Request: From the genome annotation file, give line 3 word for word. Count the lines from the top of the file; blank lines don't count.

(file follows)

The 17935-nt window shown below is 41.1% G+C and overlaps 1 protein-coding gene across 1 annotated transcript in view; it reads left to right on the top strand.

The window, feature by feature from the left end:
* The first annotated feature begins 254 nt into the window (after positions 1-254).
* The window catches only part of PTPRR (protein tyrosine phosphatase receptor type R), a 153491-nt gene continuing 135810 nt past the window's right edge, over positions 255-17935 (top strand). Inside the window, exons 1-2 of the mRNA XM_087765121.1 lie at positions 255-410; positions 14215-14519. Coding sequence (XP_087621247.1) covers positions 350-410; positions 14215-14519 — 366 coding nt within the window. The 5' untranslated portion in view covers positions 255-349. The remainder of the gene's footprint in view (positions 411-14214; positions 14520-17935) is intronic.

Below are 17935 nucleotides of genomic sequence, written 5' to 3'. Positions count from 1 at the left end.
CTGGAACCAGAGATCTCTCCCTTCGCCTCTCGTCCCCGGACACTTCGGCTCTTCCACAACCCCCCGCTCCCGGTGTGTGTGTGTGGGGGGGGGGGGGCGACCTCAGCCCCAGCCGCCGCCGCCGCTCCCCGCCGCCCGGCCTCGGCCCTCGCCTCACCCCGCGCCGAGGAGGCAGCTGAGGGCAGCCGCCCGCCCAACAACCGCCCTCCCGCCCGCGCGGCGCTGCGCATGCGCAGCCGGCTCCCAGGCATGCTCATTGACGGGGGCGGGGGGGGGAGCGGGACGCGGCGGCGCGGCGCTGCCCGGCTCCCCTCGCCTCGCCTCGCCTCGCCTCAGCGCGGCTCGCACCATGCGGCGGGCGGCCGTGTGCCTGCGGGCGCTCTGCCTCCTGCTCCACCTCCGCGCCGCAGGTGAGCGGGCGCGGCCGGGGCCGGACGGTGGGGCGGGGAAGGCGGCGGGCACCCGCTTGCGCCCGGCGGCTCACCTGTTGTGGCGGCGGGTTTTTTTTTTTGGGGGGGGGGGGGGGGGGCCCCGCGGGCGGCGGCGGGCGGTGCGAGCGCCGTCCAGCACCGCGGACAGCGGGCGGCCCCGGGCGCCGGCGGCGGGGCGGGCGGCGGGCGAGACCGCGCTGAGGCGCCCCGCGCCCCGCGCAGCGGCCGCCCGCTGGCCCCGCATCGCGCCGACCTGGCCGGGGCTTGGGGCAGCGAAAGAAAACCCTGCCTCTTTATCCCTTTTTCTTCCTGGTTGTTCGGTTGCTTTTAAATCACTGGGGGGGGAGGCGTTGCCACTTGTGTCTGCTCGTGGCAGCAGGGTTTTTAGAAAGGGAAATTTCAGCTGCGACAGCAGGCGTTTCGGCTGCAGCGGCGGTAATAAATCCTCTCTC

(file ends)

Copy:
* The first annotated feature begins 254 nt into the window (after positions 1-254).